oa South African Journal of Bioethics and Law - Ethical dilemmas and financial burdens faced by clinical dental students in a 'quota-driven' curriculum
|Article Title||Ethical dilemmas and financial burdens faced by clinical dental students in a 'quota-driven' curriculum|
|© Publisher:||Health and Medical Publishing Group (HMPG)|
|Journal||South African Journal of Bioethics and Law|
|Author||Leanne Mary Sykes, Ratsatsi Frederick Tadi, Jan B Du Plessis and Tshepo Gugushe|
|Publication Date||Jun 2010|
|Pages||16 - 19|
Unprofessional behaviour, cheating or falsifying of information by undergraduate dental students is a serious problem, and may be a predictor of future professional board disciplinary actions against practitioners. In quota-driven curricula students have to complete a minimum number of procedures, many of which require laboratory services. In order to achieve this some students at the University of Limpopo had begun bribing technicians to complete their work preferentially, or to do part of it for them. A final-year dental student carried out an independent investigation to establish the extent of the problem so that school authorities could be alerted and requested to curb this practice. Anonymous questionnaires were given to all the clinical-year dental students, who were asked to answer as honestly as possible. Results showed that almost half of the 4th-year students (47%) and double that of 5th-years (86%) had paid technicians for special favours and services. Payment methods and amounts ranged from gifts to actual monetary reimbursement. Ninety-three per cent of students reported additional financial burdens owing to their having paid for patient treatment, transport costs, telephone calls or food, or for the actual prosthesis.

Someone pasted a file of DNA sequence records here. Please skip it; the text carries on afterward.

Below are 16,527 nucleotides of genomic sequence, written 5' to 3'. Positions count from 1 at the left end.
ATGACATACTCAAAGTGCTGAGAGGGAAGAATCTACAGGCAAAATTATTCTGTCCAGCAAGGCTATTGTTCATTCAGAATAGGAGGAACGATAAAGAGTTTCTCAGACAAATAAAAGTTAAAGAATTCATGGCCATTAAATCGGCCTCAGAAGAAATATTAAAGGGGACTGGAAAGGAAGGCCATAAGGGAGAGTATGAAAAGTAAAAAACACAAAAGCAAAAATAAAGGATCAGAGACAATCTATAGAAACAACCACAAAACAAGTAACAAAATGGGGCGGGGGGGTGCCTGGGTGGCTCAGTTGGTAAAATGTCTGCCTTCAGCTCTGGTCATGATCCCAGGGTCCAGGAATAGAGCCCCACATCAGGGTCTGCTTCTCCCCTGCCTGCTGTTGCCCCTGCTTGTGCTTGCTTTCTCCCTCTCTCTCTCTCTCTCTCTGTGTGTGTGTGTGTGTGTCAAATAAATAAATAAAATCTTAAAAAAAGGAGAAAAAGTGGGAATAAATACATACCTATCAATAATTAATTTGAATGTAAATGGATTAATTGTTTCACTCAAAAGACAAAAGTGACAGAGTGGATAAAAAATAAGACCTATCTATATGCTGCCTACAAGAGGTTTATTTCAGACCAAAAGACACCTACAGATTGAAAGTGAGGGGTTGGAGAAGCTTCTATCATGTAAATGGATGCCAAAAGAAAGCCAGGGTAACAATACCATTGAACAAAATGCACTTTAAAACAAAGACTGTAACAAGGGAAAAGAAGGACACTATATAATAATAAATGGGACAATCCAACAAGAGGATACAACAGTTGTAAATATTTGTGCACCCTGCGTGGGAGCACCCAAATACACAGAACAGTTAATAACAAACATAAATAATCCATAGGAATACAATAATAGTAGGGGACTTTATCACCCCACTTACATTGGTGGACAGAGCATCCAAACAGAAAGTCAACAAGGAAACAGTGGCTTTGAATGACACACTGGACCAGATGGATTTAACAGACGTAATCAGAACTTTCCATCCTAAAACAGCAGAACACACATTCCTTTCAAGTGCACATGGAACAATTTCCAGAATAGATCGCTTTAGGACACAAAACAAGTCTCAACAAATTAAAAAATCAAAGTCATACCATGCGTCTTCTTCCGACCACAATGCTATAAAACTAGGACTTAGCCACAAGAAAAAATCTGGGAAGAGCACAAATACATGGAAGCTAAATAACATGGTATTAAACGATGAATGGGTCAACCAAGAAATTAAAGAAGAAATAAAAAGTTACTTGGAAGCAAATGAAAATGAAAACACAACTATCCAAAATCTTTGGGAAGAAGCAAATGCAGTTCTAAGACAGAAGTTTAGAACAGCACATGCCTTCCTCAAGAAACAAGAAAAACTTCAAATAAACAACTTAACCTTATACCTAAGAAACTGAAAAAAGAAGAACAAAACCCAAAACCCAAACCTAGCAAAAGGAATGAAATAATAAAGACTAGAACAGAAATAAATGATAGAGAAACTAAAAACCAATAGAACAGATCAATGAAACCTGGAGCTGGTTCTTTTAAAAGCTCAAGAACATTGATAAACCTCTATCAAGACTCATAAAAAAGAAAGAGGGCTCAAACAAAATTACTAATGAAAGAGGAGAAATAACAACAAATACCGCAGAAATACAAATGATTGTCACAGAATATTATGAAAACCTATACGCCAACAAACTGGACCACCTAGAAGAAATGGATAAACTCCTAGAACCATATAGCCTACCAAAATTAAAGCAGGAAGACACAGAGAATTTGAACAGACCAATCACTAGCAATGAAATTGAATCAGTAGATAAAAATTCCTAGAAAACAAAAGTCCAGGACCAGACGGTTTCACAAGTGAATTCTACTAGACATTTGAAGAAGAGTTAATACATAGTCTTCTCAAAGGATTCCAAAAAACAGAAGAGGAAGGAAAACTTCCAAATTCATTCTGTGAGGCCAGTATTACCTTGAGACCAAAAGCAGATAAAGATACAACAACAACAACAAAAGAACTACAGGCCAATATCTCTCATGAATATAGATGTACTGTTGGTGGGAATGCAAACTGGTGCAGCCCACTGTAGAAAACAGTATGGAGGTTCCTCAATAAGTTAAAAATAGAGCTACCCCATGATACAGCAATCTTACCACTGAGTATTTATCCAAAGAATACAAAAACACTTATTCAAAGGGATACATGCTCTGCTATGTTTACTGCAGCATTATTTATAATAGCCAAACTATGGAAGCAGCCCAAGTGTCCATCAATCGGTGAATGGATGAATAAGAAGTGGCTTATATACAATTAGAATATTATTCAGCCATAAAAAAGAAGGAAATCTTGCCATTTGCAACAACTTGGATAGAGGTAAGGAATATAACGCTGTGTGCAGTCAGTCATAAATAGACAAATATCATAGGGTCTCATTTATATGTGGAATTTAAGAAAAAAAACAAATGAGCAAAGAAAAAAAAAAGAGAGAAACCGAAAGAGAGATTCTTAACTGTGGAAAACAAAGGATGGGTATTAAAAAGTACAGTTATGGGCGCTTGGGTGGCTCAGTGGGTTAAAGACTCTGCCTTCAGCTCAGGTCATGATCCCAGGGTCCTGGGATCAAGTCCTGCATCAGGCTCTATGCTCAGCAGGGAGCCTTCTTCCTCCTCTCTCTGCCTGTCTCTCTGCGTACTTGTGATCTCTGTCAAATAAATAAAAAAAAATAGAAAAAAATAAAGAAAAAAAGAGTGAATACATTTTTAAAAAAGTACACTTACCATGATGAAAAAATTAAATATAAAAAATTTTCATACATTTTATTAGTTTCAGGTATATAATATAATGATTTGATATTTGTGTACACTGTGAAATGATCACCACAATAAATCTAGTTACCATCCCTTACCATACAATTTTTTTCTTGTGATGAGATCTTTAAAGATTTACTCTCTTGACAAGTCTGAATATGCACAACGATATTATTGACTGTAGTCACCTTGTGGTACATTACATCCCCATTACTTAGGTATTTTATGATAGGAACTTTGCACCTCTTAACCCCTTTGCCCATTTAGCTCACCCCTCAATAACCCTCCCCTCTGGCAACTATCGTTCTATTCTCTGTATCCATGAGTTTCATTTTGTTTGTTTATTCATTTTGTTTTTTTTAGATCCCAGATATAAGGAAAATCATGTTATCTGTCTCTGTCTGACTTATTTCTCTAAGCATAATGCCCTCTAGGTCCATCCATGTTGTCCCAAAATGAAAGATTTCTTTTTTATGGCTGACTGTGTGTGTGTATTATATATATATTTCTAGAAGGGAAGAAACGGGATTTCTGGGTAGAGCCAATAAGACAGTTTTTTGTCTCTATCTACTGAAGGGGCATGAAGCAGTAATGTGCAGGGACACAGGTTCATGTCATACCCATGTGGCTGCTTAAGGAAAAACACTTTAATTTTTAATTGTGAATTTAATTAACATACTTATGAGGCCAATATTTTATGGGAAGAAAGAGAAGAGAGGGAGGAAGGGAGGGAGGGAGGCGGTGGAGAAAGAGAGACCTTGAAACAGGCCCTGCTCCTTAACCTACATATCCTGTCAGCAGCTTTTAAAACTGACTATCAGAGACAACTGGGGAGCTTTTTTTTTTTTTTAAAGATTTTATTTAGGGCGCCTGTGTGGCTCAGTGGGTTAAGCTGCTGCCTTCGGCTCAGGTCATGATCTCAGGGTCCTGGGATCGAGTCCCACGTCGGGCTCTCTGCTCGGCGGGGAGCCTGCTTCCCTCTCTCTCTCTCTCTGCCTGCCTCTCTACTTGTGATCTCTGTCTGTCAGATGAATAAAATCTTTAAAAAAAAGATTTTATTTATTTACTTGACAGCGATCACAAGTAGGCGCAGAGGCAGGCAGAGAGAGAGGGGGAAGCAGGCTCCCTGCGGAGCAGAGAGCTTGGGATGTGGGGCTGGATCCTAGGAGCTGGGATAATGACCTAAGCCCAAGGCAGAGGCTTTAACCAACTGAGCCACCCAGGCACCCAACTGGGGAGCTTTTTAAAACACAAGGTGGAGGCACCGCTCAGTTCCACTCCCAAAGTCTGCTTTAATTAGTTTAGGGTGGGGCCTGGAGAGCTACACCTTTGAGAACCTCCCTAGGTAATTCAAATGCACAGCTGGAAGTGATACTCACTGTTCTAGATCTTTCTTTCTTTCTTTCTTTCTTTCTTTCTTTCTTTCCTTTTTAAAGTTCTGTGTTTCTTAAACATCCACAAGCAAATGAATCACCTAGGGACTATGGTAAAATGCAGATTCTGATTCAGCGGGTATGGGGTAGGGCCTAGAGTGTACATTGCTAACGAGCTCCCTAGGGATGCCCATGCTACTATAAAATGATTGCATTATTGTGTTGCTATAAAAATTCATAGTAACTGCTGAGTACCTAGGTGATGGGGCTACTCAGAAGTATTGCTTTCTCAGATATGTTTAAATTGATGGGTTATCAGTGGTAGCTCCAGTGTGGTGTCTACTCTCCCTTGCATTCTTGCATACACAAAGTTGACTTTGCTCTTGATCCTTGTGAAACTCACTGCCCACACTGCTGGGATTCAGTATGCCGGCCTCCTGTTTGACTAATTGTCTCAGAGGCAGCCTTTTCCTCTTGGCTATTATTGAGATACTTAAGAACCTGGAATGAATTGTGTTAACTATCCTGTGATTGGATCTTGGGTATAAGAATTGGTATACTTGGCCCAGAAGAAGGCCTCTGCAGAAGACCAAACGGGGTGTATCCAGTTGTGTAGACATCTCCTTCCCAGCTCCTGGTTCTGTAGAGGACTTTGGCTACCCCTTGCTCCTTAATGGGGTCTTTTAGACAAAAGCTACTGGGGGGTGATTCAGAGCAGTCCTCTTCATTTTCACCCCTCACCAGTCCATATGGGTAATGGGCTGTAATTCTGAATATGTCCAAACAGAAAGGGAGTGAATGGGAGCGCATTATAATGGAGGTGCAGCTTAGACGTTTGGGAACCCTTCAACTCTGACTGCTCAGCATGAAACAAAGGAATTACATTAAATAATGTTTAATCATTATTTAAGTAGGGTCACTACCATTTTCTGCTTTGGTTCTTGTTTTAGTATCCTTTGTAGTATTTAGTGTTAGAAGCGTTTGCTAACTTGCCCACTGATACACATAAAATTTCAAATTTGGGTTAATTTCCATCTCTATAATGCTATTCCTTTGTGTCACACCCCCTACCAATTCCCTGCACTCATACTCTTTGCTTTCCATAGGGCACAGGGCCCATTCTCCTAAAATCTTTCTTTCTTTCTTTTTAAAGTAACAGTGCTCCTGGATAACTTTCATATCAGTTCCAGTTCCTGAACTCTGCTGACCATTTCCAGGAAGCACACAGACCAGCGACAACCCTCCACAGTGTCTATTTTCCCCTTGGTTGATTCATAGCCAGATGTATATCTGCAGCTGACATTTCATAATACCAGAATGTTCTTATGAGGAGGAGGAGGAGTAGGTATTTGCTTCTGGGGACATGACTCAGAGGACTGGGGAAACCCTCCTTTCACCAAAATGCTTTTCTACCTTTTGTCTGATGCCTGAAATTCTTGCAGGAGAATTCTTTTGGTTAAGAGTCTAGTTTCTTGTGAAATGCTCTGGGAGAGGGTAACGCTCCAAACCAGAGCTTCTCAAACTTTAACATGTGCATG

Ethics courses are part of most dental curricula, but have no standard, universally accepted outline or structure. Bribery was investigated by a student who had experienced it as a problem himself, highlighting the point that students will be more engaged in ethics education when it addresses issues directly relevant to them. Faculties should therefore design dental ethics curricula that are practical and relevant to students' experiences, and ensure these courses begin early in the dental education and span its entire duration. Faculties should also support and encourage consistent professional conduct in undergraduate students which they will hopefully continue to practise in their future professional lives as dentists.
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